This year’s John Moores Painting Prize will offer a combined total of almost £40,000 across seven prizes. The first prize winner will receive £25,000 and a solo display at the Walker Art Gallery, with four additional prizes of £2,500 being awarded.
For the first time there will be a new Emerging Artist Prize, offering an artist within two years of graduating, or a final year undergraduate, £2,500 in prize money. The winner will also receive £2,500 of art materials courtesy of Winsor and Newton, plus a month long residency at Elephant West in London.
Explaining the reasons for launching such a prize, John Moores Painting Prize Project Manager Katherine Lloyd says: “We are really excited about this additional prize for this year. It’s something we have been thinking about doing for quite a while, thinking about what is going to be the most use to an emerging artist at this point of their career.
“Ultimately we want the final selection of paintings that go through to the exhibition to be as diverse as possible, with all different types of artists, ages and backgrounds across the entirety of the UK. But I know from talking to younger artists, and visiting studio groups in universities that John Moores Painting Prize can seem like quite a daunting competition to enter. This is probably because of the association with the 1st Prize Winners we have had in the show.”
Lloyd explains that some artists might not feel that they are quite at that stage where they can apply and make it through to the final exhibition. “We do have a lot of mid career artists who end up in the final selection, but this is actually because we have lower number of applications from early career artists. We want to try and support and encourage those artists to apply.”
Last year, the prize celebrated its 60th anniversary by offering additional benefits for the first prize winner, including a three month fellowship at Liverpool John Moores University.
“The winner Jacqui Hallum had access to their studio space and facilities, making a whole new body of work in Liverpool which is currently on display in the Walker Art Gallery. We know that she found this really valuable. It is really nice for us to see a paintings in the show, but it is quite hard for us to judge the entirety of an artist’s practice, their focus, and where their ideas come from. This is what the fellowship offered.”
Lloyd says that, in terms of the Emerging Artist Prize, John Moores Painting Prize wants to offer something similar, giving an artist the time and focus to develop with the benefit of professional support.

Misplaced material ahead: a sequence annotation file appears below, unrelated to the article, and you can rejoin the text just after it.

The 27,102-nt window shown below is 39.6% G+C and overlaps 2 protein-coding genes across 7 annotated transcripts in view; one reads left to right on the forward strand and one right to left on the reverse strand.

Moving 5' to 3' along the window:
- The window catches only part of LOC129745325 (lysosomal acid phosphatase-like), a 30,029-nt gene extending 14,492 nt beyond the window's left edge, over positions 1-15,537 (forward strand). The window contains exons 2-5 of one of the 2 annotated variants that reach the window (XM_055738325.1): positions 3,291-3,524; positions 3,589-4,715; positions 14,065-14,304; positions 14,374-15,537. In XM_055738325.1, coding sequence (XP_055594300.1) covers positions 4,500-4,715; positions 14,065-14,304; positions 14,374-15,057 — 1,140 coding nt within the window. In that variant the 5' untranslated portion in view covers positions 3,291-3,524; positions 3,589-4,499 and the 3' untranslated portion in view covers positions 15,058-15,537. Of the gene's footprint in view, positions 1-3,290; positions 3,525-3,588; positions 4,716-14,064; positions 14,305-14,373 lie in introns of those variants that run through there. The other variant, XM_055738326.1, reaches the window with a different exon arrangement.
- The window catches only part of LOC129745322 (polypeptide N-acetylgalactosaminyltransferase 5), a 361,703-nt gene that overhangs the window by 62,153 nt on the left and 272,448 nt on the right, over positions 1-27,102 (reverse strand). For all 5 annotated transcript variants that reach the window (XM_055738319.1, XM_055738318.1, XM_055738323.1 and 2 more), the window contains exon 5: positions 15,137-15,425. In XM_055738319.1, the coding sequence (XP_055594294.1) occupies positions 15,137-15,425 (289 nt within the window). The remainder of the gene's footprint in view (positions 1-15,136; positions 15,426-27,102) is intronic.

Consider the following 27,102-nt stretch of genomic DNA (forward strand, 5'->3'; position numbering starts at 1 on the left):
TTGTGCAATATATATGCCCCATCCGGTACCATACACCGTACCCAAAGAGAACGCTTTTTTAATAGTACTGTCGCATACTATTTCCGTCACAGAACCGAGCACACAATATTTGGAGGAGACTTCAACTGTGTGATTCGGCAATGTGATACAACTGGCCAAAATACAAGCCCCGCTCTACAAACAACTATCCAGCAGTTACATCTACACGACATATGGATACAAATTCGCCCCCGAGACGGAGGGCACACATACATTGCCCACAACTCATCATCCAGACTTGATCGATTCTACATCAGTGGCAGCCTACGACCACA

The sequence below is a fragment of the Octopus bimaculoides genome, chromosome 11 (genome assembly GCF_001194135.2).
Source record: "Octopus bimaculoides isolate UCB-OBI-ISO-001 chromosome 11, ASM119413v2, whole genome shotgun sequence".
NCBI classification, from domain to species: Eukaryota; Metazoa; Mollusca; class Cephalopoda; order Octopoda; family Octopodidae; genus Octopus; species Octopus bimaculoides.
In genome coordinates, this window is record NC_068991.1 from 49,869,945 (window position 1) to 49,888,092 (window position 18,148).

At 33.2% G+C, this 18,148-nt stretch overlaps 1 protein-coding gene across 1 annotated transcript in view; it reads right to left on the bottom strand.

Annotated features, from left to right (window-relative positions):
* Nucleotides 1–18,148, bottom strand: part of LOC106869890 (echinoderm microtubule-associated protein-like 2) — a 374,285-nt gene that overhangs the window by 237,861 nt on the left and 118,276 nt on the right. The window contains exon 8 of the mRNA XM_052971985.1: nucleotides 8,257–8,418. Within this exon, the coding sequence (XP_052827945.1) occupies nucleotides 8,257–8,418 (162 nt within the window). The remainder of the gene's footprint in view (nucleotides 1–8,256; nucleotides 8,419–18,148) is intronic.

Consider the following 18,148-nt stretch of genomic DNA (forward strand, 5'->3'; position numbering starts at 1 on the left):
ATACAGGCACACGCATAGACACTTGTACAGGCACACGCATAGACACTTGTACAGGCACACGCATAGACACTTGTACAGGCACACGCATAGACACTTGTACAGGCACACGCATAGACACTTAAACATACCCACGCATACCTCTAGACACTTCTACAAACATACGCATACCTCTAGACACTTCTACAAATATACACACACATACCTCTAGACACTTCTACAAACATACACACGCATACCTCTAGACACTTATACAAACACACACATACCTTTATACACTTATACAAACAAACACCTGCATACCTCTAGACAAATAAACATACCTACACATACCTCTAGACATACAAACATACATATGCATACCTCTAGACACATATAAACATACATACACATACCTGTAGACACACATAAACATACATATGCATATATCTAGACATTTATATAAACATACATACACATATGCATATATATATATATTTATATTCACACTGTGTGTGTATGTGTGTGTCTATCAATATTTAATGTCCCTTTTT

“We have partnered with Winsor and Newton who have very generously given the prize £2,500 of art materials. This voucher can be used at any point over the next couple of years. In addition, there will be a residency at Elephant West in London in 2021. This will be a month long with a very large studio space, and the artist will receive mentoring to help support whatever kind of body of work they create whilst they are there.”
In addition, the winner will receive a living allowance of £100 per week and if they aren’t based in London accommodation for the duration. “The work they make will culminate in an event where it will be displayed. So there will be a strong focus on offering support beyond simply winning the cash prize.”
The winners will be decided by a jury that includes artists and creative influencers: Hurvin Anderson; Michelle Williams Gamaker; Alison Goldfrapp; Jennifer Higgie and Gu Wenda.
Lloyd comments: “It is quite a diverse group of individuals, but this will hopefully encourage a broad selection of applicants.”
Since being founded in 1957 the prize, which is organised in partnership with the John Moores Liverpool Exhibition Trust, has awarded almost £650,000 in prize money across 30 exhibitions, showcasing more than 2,250 works of art.
Past prize winners include David Hockney (1967), Mary Martin (1969), Lisa Milroy (1989), Peter Doig (1993), Keith Coventry (2010), Rose Wylie (2014) and Michael Simpson (2016).
The call for entries for the John Moores Painting Prize 2020 deadline has now been extended to 5 April 2020. For more information, visit www.liverpoolmuseums.org.uk/johnmoores or see the listing on www.a-n.co.uk/jobs/
1. Visitors at the John Moores Painting Prize 2018 exhibition, celebrating 60 years of the Prize. Copyright: Gareth Jones
2. Jacqui Hallum, winner of the John Moores Painting Prize 2018. Copyright: Gareth Jones